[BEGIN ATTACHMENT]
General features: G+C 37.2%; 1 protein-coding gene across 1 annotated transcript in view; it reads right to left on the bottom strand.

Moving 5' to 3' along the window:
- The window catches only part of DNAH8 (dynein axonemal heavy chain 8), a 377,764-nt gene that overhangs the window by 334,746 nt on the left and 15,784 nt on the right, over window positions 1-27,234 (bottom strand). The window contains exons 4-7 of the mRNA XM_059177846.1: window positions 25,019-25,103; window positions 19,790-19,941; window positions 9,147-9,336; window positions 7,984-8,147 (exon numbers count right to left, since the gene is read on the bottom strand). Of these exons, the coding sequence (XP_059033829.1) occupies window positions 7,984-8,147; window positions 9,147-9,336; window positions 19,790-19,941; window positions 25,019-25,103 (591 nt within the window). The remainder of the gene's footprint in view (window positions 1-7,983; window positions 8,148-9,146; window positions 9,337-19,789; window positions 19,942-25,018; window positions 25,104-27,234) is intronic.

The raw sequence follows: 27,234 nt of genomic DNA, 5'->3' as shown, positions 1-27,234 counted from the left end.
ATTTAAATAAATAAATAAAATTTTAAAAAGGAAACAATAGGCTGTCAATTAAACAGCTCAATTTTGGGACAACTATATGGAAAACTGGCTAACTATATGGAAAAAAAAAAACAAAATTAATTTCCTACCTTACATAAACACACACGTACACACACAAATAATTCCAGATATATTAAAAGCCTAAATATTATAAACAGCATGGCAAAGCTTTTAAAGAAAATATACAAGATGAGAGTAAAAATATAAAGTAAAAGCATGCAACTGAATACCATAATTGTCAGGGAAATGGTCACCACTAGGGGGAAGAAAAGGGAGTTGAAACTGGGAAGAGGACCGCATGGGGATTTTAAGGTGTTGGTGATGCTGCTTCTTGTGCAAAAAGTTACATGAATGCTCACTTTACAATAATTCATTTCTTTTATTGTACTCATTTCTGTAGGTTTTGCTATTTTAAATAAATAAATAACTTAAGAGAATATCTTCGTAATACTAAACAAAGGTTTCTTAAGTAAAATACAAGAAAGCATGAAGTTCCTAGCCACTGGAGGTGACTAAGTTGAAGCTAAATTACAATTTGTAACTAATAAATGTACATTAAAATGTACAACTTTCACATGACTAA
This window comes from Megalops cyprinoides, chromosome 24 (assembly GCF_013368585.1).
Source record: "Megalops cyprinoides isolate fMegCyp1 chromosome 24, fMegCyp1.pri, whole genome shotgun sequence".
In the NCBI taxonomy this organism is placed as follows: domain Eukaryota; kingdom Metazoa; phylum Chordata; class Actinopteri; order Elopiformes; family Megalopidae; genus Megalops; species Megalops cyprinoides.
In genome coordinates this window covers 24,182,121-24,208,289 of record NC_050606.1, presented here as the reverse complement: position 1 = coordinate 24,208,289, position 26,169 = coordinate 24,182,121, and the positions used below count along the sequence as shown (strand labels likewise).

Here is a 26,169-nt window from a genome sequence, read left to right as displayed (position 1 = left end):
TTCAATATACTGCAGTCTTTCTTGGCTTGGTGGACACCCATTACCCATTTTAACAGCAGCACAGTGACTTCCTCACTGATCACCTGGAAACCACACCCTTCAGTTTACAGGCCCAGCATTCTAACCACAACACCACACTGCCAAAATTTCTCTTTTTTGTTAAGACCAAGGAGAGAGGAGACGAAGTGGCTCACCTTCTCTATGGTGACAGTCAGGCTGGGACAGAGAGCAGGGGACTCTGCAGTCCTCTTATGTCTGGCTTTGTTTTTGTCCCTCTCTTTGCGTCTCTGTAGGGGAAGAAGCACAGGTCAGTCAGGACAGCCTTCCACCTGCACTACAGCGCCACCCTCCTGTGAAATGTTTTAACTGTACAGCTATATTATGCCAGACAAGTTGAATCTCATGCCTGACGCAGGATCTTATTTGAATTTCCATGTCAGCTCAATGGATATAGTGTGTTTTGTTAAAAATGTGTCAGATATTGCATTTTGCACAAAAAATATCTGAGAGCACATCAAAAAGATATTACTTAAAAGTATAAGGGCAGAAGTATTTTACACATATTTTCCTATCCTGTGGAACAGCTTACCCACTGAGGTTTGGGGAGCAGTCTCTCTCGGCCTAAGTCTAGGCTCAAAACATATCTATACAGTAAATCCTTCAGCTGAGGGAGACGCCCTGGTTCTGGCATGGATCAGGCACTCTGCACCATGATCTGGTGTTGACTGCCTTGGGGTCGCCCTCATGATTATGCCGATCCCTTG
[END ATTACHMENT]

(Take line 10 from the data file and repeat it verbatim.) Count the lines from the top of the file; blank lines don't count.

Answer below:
Here is a 26,169-nt window from a genome sequence, read left to right as displayed (position 1 = left end):